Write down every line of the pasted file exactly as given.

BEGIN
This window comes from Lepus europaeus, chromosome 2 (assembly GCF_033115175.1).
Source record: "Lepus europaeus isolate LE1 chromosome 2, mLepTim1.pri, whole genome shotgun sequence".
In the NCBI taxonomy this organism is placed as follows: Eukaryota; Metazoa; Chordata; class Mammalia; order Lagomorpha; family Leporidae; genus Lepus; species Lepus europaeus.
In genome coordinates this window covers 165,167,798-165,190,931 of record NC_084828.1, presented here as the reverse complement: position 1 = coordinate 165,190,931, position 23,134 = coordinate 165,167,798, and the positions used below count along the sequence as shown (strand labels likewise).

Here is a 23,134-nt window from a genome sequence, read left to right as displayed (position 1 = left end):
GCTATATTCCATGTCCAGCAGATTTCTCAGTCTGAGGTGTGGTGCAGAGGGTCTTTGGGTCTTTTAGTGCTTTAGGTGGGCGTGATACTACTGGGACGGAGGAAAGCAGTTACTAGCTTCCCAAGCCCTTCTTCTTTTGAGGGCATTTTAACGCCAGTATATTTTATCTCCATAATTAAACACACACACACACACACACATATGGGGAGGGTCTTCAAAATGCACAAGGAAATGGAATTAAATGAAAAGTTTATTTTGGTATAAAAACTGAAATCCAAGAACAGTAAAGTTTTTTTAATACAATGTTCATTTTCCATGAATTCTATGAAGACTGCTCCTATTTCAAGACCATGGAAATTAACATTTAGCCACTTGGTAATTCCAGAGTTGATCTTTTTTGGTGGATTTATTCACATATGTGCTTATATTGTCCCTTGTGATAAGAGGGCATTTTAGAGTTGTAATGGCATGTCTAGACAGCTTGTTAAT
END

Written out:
This window comes from Lepus europaeus, chromosome 2 (assembly GCF_033115175.1).
Source record: "Lepus europaeus isolate LE1 chromosome 2, mLepTim1.pri, whole genome shotgun sequence".
In the NCBI taxonomy this organism is placed as follows: Eukaryota; Metazoa; Chordata; class Mammalia; order Lagomorpha; family Leporidae; genus Lepus; species Lepus europaeus.
In genome coordinates this window covers 165,167,798-165,190,931 of record NC_084828.1, presented here as the reverse complement: position 1 = coordinate 165,190,931, position 23,134 = coordinate 165,167,798, and the positions used below count along the sequence as shown (strand labels likewise).

Here is a 23,134-nt window from a genome sequence, read left to right as displayed (position 1 = left end):
GCTATATTCCATGTCCAGCAGATTTCTCAGTCTGAGGTGTGGTGCAGAGGGTCTTTGGGTCTTTTAGTGCTTTAGGTGGGCGTGATACTACTGGGACGGAGGAAAGCAGTTACTAGCTTCCCAAGCCCTTCTTCTTTTGAGGGCATTTTAACGCCAGTATATTTTATCTCCATAATTAAACACACACACACACACACACATATGGGGAGGGTCTTCAAAATGCACAAGGAAATGGAATTAAATGAAAAGTTTATTTTGGTATAAAAACTGAAATCCAAGAACAGTAAAGTTTTTTTAATACAATGTTCATTTTCCATGAATTCTATGAAGACTGCTCCTATTTCAAGACCATGGAAATTAACATTTAGCCACTTGGTAATTCCAGAGTTGATCTTTTTTGGTGGATTTATTCACATATGTGCTTATATTGTCCCTTGTGATAAGAGGGCATTTTAGAGTTGTAATGGCATGTCTAGACAGCTTGTTAAT